‘No hits were made, with no casualties,’ head of Kyiv military administration says.
Ukraine says it shot down “about 15” Russian cruise missiles aimed at Kyiv overnight Tuesday, hours before European Commission President Ursula von der Leyen arrived in the capital.
“No hits were made, with no casualties and no serious damage caused by falling debris,” Serhiy Popko, head of the Kyiv military administration, said on Telegram.
Russia’s missile attack took place shortly before von der Leyen arrived by train in Kyiv, which the Commission chief is visiting Tuesday for the fifth time since the beginning of the war.
“Good to be back in Kyiv. Where the values we hold dear are defended everyday,” von der Leyen tweeted upon getting off the train which had taken her to the Ukrainian capital.
Von der Leyen will meet Ukrainian President Volodymyr Zelenskyy and Prime Minister Denys Shmyhal for discussions on ammunition production, financial support, the EU’s new sanctions plans and Ukraine’s grain exports through solidarity lanes, officials told POLITICO’s Brussels Playbook.
Her fifth trip is rife with symbolism: It is meant to celebrate Europe Day, which Ukraine will now also mark on May 9.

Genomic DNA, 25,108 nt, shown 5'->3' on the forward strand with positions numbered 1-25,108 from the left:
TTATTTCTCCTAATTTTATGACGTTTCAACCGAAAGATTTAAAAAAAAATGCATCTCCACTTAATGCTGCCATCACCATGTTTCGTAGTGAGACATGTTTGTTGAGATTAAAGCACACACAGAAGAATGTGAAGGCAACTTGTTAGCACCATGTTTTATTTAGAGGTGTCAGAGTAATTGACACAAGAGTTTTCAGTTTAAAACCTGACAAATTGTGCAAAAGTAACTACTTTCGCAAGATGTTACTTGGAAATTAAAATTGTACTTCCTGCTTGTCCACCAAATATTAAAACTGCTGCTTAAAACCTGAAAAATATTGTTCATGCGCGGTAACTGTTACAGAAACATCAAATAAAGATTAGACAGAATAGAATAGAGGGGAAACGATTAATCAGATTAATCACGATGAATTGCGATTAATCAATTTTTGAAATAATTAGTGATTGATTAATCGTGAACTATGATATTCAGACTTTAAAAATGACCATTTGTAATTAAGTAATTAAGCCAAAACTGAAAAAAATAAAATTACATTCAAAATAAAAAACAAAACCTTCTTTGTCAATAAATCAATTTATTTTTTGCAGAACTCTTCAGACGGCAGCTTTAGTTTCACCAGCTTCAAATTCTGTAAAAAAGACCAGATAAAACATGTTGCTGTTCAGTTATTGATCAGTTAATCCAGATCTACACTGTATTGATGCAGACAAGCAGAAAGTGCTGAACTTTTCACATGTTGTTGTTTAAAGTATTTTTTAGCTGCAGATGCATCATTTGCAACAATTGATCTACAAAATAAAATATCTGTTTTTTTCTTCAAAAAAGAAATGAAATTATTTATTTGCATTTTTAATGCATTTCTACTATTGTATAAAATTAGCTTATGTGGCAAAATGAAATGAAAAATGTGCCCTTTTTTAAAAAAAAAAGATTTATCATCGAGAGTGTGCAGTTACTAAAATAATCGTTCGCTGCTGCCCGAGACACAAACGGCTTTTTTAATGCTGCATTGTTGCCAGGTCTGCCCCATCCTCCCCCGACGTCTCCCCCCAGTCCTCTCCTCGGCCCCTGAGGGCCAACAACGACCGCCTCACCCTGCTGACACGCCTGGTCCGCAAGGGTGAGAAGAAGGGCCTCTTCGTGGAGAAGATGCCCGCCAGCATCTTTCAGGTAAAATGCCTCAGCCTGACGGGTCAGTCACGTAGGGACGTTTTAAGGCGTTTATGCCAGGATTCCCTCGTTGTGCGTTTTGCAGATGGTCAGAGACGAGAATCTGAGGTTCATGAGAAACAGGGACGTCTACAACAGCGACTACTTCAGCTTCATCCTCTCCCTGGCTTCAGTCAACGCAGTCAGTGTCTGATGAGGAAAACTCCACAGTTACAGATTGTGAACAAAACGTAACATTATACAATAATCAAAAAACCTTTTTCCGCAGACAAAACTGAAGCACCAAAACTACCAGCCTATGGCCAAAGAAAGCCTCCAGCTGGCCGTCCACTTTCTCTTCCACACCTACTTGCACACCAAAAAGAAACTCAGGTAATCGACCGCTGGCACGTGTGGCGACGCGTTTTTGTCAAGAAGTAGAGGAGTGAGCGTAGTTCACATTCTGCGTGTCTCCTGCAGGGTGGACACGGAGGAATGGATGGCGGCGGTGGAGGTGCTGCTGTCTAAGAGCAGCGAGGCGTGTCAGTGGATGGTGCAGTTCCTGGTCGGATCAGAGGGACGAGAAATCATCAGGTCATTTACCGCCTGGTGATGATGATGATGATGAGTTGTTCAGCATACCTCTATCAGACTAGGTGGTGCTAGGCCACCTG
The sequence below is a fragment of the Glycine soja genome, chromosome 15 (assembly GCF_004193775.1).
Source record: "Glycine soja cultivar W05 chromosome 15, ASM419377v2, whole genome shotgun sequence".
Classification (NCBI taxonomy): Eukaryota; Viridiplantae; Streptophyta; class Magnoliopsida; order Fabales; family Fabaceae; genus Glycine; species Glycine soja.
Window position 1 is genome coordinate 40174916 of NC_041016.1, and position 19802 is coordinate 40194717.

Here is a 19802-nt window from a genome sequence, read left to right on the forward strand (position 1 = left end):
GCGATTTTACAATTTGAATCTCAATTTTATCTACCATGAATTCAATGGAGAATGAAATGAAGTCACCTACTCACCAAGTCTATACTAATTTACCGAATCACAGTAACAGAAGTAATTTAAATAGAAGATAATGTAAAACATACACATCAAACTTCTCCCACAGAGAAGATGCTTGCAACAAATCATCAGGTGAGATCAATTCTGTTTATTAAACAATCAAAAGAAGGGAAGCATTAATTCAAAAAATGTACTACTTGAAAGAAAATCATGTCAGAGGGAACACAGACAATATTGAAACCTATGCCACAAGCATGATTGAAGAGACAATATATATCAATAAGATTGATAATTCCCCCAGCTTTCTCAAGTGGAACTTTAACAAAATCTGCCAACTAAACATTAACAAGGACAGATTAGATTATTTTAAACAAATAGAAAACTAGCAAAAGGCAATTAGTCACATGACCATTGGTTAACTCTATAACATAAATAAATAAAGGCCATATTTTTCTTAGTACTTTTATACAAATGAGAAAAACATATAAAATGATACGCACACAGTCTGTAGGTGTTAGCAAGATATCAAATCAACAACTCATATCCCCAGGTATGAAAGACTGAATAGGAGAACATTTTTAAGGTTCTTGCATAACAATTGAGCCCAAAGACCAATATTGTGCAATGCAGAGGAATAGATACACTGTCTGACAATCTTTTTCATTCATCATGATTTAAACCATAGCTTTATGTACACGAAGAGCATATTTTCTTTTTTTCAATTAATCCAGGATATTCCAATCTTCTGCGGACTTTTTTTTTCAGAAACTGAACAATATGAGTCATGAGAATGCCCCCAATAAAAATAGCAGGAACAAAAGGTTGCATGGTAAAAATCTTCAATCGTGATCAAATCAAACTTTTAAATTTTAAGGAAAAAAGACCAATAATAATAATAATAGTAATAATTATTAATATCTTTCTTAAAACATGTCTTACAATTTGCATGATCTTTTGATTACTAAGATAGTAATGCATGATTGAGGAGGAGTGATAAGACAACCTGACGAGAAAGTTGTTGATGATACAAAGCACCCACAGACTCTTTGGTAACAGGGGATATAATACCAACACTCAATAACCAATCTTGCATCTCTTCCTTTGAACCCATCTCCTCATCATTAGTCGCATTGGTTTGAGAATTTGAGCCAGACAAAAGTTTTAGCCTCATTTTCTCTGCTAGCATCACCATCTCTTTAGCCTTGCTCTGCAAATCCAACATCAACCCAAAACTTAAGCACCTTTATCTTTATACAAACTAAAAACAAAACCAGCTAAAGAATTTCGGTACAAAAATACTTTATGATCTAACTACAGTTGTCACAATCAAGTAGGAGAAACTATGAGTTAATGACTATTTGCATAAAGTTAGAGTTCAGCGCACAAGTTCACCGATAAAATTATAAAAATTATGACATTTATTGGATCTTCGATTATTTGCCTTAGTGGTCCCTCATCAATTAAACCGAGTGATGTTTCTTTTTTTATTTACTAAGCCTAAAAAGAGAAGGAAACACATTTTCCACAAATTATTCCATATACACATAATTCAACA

Meanwhile, from Moscow’s Red Square, Russian President Vladimir Putin will attempt to obscure the absence of recent success for Russian troops on the battlefield in Ukraine by displaying a facade of strength during the annual Victory Day military parade, which celebrates the Soviet Union’s victory over Nazi Germany.
The parade, which was not canceled despite an alleged drone attack targeting the Kremlin last week, will be attended by a handful of Moscow’s top allies, with the presidents of Turkmenistan, Belarus, Kazakhstan, Kyrgyzstan, Tajikistan, Uzbekistan, and the prime minister of Armenia having confirmed their presence, state news agency TASS reported Tuesday.
Russia’s overnight attacks on Kyiv were an attempt by Russian forces to “try to kill as many civilians as possible” on Victory Day, said the head of the city’s military administration. The barrage was “a manifestation of the real cult of ‘Victory,’” Popko said.